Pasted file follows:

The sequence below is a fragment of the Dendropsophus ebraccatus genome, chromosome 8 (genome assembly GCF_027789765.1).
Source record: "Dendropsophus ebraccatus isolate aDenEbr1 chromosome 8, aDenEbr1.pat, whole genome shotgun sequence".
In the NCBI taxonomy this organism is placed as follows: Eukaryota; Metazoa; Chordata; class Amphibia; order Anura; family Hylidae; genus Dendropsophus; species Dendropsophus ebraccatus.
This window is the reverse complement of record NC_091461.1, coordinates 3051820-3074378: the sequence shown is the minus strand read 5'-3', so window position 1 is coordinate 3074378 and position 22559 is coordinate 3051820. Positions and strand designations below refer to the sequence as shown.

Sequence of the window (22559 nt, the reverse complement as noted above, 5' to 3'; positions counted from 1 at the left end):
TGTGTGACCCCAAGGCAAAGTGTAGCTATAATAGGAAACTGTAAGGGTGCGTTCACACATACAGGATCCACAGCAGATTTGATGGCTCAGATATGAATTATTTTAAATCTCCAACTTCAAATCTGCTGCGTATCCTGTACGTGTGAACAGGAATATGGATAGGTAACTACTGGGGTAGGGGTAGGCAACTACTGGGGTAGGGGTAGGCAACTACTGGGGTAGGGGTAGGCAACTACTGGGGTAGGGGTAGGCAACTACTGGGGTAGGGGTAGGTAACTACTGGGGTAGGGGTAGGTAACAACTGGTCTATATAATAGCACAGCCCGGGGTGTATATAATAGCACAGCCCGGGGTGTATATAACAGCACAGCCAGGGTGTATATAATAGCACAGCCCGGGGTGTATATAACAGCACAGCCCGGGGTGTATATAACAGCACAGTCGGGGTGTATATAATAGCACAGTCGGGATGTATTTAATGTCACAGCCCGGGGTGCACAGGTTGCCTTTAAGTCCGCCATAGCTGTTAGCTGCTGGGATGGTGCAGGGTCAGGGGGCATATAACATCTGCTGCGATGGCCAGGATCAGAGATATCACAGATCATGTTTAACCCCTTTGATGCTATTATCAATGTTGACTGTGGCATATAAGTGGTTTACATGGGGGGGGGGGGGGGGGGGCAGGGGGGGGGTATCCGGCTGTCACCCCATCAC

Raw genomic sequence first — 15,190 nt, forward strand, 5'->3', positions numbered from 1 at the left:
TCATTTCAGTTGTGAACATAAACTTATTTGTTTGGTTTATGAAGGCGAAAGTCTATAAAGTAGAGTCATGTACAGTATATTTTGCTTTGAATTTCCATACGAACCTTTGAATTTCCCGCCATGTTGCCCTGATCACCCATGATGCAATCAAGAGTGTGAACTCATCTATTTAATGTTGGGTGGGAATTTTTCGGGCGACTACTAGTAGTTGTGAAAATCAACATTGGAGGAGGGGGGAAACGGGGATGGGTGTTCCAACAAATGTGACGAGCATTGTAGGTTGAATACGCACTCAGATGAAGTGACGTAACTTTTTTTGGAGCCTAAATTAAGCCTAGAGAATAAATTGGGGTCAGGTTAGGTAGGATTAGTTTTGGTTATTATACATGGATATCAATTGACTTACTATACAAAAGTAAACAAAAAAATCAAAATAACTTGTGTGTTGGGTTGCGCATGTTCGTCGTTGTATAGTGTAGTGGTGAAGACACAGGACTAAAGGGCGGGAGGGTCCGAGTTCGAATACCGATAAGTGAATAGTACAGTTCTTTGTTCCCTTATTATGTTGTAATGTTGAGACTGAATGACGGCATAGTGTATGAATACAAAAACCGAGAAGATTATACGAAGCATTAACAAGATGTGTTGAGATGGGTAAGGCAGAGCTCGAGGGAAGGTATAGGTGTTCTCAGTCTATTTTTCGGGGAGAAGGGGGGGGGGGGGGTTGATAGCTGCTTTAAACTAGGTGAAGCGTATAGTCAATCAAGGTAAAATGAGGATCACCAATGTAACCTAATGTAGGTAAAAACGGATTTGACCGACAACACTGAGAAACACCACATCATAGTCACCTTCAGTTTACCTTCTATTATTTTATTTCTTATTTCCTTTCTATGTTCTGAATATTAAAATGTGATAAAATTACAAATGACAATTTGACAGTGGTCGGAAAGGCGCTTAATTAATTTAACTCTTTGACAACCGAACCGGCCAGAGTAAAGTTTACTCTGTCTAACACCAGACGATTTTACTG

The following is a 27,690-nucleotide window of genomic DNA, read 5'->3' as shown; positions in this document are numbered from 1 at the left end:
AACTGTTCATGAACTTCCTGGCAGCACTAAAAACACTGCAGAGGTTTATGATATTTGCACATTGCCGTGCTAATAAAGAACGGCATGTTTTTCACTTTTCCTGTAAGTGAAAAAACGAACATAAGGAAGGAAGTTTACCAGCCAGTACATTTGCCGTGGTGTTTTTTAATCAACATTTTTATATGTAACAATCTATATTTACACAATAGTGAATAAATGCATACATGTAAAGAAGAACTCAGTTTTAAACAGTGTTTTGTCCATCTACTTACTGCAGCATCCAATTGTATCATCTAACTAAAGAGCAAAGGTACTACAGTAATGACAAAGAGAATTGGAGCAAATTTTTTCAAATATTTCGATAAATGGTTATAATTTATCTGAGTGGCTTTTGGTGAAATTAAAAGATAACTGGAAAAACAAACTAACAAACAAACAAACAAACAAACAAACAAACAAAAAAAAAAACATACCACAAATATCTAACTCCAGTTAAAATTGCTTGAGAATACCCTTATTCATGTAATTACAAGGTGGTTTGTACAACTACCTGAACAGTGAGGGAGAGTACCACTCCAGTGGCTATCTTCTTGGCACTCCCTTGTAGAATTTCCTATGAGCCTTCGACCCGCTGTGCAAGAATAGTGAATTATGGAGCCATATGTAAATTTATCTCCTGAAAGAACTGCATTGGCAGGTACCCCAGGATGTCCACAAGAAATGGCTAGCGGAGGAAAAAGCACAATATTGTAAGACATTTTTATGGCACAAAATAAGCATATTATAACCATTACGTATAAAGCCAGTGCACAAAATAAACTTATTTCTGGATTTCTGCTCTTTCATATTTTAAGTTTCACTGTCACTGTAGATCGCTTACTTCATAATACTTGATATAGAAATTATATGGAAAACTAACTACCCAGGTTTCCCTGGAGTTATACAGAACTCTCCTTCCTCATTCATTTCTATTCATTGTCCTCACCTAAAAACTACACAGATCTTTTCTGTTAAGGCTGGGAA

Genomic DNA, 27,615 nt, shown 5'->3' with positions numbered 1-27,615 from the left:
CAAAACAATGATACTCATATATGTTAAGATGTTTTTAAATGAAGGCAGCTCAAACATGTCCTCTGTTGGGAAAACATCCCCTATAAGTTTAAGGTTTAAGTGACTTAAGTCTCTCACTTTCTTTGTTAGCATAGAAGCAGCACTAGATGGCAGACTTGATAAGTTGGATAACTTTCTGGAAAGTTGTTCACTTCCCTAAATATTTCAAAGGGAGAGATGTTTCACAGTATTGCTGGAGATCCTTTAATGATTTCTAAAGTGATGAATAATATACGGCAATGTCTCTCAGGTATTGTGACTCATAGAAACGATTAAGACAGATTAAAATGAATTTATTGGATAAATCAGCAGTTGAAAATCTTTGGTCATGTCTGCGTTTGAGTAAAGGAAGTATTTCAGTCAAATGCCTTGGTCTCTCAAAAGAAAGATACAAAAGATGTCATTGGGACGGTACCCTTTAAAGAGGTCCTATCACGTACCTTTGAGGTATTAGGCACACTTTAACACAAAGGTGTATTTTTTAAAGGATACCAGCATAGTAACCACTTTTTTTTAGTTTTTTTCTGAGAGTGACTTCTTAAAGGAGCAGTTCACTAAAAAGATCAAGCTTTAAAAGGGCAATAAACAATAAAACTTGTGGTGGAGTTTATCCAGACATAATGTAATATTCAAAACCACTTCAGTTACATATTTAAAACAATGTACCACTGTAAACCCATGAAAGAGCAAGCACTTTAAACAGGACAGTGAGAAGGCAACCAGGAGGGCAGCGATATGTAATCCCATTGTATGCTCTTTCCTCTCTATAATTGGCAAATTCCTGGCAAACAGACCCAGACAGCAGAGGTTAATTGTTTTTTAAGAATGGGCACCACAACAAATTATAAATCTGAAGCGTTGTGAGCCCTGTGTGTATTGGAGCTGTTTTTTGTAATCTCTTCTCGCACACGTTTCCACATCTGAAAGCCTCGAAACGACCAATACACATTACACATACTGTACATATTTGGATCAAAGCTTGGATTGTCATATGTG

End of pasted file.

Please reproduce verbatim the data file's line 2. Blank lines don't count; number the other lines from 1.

Source record: "Dendropsophus ebraccatus isolate aDenEbr1 chromosome 8, aDenEbr1.pat, whole genome shotgun sequence".